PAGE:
Celebrate World Oceans Day and join the Inner Space Center as it connects LIVE with three ocean science and exploration vessels: the NOAA Ship Okeanos Explorer, E/V Nautilus, and RV Falkor. Tune in through Facebook Live and/or YouTube on June 8, 2018, at 3:00 pm ET, and hear from scientists, engineers, and other crew as they discuss the important (and exciting!) work they are conducting to understand our changing ocean. Be part of the conversation and explore with us!
From August 18, 2017, to September 3, 2017, the E/V Nautilus will be exploring the Olympic Coast National Marine Sanctuary (NMS), located along the Olympic Peninsula of Washington state. The sanctuary encompasses 3,189 square miles (8,260 km2), an area equivalent to the states of Delaware and Rhode Island combined. It extends 25 to 50 miles (40 to 80 km) from the shore, including most of the continental shelf, as well as three important submarine canyons: the Nitinat Canyon, the Quinault Canyon and the Juan de Fuca Canyon. The main objectives of this expedition are to explore and characterize seafloor resources and features associated with these submarine canyons. Quinault and Quileute Canyons have never been explored by remotely operated vehicle (ROV) or autonomous underwater vehicle ( AUV).
Hello Ocean Explorers:
We are pleased to announce the launch of our Northwest Passage Project’s website, www.northwestpassageproject.org. The Northwest Passage Project (NPP), an innovative science and education initiative that includes an expedition into the Canadian Arctic Archipelago. This National Science Foundation (NSF) funded project will engage intergenerational cohorts of high school, undergraduate, and graduate students in hands-on research exploring the changing Arctic and collecting data.
It’s been another eventful year here at the Inner Space Center (ISC)! We outfitted two research vessels and a merchant vessel with telepresence technologies, and supported over 100 days of telepresence on the E/V Nautilus, and on the NOAA Ship Okeanos Explorer. Our services facilitated the investigation the El Faro shipwreck, supported a 5-year study of submerged tribal cultural sites in Rhode Island Sound, and enabled the first ever telepresence broadcast from a manned submarine! During the summer, we hosted the next generation of deep-sea scientists at ISC Mission Control as they participated in a Woods Hole Oceanographic Institution (WHOI) dive-planning boot-camp. Meanwhile, the Nautilus and Okeanos Explorer continued their ground-breaking deep sea explorations of offshore California, and the Marianas region.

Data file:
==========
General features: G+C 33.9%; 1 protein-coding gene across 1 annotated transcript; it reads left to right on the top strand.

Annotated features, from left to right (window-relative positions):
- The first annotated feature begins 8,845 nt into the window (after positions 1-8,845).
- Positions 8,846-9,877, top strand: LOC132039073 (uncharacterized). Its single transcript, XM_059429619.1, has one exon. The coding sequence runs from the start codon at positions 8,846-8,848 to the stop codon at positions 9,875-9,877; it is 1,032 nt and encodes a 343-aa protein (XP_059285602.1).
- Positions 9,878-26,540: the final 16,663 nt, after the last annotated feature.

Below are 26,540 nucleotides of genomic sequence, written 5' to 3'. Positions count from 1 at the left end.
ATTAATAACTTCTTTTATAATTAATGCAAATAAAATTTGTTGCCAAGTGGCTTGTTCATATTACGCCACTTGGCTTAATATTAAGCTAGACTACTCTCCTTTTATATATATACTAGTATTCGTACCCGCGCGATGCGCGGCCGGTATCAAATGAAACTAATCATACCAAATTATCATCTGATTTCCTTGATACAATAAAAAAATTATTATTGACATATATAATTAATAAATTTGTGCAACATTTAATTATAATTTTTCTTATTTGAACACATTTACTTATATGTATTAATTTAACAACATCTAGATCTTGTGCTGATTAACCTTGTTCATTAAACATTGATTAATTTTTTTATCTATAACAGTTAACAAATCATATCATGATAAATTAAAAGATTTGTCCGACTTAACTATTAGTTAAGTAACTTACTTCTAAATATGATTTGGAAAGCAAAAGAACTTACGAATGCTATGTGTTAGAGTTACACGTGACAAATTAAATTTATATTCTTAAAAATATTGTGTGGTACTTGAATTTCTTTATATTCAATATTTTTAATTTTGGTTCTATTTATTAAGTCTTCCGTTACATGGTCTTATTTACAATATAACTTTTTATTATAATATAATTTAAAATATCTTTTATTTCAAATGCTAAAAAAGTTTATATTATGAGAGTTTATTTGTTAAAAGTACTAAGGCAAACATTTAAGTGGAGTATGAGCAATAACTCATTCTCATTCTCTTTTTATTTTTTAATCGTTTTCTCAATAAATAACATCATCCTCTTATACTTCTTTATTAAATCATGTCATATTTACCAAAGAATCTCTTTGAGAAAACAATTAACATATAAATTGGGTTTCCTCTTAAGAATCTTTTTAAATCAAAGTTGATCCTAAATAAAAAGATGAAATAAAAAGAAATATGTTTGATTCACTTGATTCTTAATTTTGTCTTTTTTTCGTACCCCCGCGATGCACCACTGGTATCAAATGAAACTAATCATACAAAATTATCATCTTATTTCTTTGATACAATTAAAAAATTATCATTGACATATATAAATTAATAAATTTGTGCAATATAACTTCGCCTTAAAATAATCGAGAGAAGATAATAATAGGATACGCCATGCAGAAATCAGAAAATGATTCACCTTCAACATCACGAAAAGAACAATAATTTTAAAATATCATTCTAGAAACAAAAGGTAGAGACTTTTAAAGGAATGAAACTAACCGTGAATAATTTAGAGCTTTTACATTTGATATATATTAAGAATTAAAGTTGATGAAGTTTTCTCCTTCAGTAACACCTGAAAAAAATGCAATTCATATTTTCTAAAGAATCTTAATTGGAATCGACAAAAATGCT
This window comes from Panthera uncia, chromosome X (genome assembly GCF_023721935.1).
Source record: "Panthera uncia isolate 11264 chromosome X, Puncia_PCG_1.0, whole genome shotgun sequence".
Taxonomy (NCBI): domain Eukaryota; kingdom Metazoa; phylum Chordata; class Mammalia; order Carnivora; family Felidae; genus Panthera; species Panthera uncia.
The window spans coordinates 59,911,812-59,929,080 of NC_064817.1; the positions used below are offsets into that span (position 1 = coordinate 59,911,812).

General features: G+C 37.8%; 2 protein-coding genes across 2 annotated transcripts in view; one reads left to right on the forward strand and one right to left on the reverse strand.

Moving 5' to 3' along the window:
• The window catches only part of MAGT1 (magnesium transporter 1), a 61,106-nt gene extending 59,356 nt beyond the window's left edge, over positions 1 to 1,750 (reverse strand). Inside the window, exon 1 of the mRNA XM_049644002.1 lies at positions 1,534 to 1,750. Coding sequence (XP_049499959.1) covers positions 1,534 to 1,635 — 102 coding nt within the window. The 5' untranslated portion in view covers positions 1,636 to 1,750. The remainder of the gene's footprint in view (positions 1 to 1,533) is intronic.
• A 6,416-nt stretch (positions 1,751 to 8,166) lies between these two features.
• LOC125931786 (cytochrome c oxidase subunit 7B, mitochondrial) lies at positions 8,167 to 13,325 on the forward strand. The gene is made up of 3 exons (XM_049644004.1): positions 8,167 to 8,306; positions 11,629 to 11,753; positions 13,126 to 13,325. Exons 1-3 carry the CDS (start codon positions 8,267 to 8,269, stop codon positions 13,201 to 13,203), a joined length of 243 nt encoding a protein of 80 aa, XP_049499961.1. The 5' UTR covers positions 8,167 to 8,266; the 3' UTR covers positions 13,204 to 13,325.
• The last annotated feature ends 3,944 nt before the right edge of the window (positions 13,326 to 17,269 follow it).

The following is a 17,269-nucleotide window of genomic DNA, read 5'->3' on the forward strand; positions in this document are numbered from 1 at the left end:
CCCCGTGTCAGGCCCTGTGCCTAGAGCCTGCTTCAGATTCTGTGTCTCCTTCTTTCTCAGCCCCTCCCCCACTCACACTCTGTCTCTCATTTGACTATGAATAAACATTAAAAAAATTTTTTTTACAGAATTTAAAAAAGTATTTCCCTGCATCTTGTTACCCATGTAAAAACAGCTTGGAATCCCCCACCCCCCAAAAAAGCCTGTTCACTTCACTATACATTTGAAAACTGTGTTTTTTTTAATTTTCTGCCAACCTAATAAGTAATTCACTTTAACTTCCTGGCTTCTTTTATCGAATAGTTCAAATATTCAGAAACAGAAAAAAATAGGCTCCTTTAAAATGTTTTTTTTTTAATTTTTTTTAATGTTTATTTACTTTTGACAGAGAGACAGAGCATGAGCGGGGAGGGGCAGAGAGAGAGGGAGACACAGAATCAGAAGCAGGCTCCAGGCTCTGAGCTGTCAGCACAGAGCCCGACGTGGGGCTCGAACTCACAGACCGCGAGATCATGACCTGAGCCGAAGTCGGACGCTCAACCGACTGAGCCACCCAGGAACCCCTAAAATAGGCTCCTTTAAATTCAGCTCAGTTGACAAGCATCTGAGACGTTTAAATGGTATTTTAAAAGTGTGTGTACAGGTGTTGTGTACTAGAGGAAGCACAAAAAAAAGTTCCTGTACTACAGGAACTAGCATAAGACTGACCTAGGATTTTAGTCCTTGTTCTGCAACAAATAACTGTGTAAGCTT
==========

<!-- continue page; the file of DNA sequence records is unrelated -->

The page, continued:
Continue reading 2016 – A Year in Review
Among the most sighted organisms during the field season’s remotely operated vehicle dives are sea cucumbers, also known as holothurians. A class containing over 250 species, sea cucumbers are highly diverse, and may appear spiky and brightly colored, or smooth and translucent.
The Nautilus Live video below , and this video by the NOAA Ship Okeanos Explorer team showcase the extraordinary diversity of sea cucumbers encountered in Windward Passage, and the Marianas, respectfully.
Featured image: Sea cucumber off the coast of Puerto Rico, 15 October, 2013. Image courtesy of the Ocean Exploration Trust.
Thirty miles off the coast of San Francisco, CA, at 793 m (2,600 ft) depth, lies the watery grave of the decorated United States aircraft carrier, Independence. Continue reading Rediscovering History: the USS Independence
If the ocean is so unfathomably wide and deep, how can scientists possibly hope to do any more than dip our noses beneath the waves to explore? Luckily, engineers have adapted machines to reach areas of the ocean that would never be possible with a human alone. This is where remotely operated vehicles, or ROVs, become essential tools of discovery.
Welcome explorers! The 2016 Nautilus Expedition begins tomorrow, so make sure you tune in! The feeds will be live tomorrow at NautilusLive.org. You’ll also be able to watch the Hercules and Argus cameras here, once we’ve made sure the streams are working perfectly over at the Nautilus Live website. Continue reading 2016 E/V Nautilus Expedition Begins!
The Inner Space Center (ISC) has completed another successful year of ocean exploration! We’re excited to say that we’ve had a few milestones this year. We supported three research vessels, completed our first-ever live TV broadcasts from sea, and worked with the University of Rhode Island’s R/V Endeavor using telepresence. Continue reading 2015 – Year in Review
If you’ve worked at the Inner Space Center for as long as Alex and I have, it’s rare to see something you’ve never seen before during a live dive. The E/V Nautilus is currently studying volcanic activity in the area surrounding the Galapagos Islands, but they stumbled upon a field of what they believe to be shark eggs. As soon as they appeared onscreen, I called the ISC Video Crew into Mission Control to take a look. Continue reading This is what a shark egg looks like?